Older, wiser, busier!

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By Prosenjit on the roles he plays, in a t2 exclusive for his B'day...
  • Published 30.09.08

Today, Prosenjit turns a year older. And busier too, with 16 films in the next 12 months. This Thursday, it’s an arty film by Buddhadeb Dasgupta vs a potboiler by Raj Mukherjee. Prosenjit tells t2 how he is enjoying every moment and also preparing to be at the crossroads of his 25-year-long career very soon...

Mr Funtoosh and Swapner Din, which release this Thursday, are poles apart...

Yes, Mr Funtoosh is a deadly action film and Swapner Din has been very challenging for me. Even Shibaji and Khela had released on the same day. This will be a common feature from now on. I will be doing both commercial and parallel films on a regular basis. I am happy.

Why are you rating Swapner Din so high?

I don’t know how many people will watch Swapner Din but it’s a very different film for me. I play a lower-middle class character, which I haven’t played before. I mean I have of course played a poor man but I have worn a Teri Cotton shirt because in a commercial film I have to look good. The characters go through a journey in Swapner Din. There’s a movement in the film. The three characters start bonding. I think Rajesh (Sharma), Rimii (Sen) and I bonded pretty well which is reflected on screen.

Was Swapner Din more difficult than Dosar?

I was restricted as an actor in Dosar because my character was bedridden for most of the time. But in Swapner Din, I played a character (Paresh) who belongs to a particular social milieu and I had never done the things he does. Like having country liquor sitting in a hooch shop... Paresh roams the countryside with a 16mm projector. For one month, I didn’t comb my hair. I deliberately remained dirty, unshaved because I wanted that dirty feel to grow on me.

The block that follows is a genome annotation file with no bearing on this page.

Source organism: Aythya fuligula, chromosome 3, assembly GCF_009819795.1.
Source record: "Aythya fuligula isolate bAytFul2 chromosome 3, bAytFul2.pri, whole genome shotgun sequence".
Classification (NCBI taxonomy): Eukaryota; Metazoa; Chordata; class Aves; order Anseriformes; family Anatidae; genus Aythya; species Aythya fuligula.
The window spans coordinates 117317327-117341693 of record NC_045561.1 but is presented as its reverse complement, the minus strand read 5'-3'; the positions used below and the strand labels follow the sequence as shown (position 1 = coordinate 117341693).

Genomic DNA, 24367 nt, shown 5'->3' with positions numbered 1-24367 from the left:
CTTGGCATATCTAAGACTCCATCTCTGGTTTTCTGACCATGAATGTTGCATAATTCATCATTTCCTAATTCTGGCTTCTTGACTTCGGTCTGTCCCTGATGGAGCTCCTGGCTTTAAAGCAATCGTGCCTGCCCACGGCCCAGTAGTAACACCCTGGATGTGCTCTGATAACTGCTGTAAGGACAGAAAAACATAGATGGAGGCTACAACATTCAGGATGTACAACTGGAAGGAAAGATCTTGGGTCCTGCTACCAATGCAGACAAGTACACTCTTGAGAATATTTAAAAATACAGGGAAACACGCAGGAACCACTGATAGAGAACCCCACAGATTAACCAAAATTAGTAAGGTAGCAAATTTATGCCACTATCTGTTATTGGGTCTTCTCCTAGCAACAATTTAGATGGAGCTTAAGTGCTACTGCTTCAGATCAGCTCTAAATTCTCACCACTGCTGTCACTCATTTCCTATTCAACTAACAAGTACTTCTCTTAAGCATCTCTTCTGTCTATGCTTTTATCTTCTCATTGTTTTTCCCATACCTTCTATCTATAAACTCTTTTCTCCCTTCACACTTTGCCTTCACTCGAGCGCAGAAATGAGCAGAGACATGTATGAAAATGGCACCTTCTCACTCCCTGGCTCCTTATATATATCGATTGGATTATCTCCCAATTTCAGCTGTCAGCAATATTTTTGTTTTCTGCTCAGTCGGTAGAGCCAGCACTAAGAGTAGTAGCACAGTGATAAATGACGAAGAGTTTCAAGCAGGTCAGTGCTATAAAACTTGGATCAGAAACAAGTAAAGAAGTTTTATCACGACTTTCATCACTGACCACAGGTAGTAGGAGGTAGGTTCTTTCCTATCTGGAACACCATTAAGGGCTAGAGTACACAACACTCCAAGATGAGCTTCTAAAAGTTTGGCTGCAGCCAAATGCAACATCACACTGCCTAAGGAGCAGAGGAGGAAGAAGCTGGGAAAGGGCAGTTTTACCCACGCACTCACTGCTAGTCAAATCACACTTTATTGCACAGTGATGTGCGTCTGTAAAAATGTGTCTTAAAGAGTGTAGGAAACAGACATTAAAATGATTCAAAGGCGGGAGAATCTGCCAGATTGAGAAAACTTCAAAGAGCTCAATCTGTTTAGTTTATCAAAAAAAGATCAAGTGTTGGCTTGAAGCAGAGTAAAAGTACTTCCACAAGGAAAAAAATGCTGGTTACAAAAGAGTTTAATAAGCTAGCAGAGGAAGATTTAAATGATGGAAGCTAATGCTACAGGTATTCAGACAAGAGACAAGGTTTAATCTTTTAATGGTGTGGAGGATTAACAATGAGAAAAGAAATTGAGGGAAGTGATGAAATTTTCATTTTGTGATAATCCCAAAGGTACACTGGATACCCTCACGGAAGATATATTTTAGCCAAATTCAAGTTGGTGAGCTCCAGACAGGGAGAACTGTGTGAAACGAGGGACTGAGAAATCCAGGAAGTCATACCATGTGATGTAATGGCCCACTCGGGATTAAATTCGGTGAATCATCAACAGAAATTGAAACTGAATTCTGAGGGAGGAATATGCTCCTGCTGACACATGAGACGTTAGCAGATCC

How was Buddhadeb Dasgupta to work with?

People say he works without a script but I had got the scripts before shooting both my films with him, Swapner Din and Ami Yasin Aar Amar Madhubala.

Ritu (Rituparno) and Buddhada have different styles. Buddhada will not show you how to do a scene like Ritu does. You have to tap what’s going on in Buddhada’s mind during the addas with him. All I can say is that I have been very successful in it. Some actors have difficulty following his instructions on the sets but I have learned that as well. Buddhada is someone who lays great stress on the visual aspect and I share a great comfort level with him because I am a technician at the core.

What are the other parallel films you are doing?

I have around 16 films in the pipeline, both commercial and parallel. I am doing Sir with Kaushik Ganguly, one film with Babuda (Sandip Ray), one with Anjanda (Dutt) and a couple of films with Ritu.... I will do commercial films as long as people want me to. And one fine morning, I will suddenly stop doing them. I will go on doing the other kind of films. I can never quit acting because that’s the only thing I know. All mainstream actors, who have been very successful, reach a stage when they go through a strange phase. This phase is very difficult to handle.

How are you preparing for that phase?

I have got my framework ready. I am waiting for that change and I am emotionally prepared. I have studied how my seniors have handled this transition in their career. What Uttam Kumar, Dilip Kumar, Amitabh Bachchan and Soumitra Chatterjee have done. Currently, I am reading a book on Soumitrakaku.... I try to learn from their lives, how they have reacted in certain circumstances. It all depends on how well you handle situations without getting tense. You need to have a certain level of self-confidence; not overconfidence, mind you.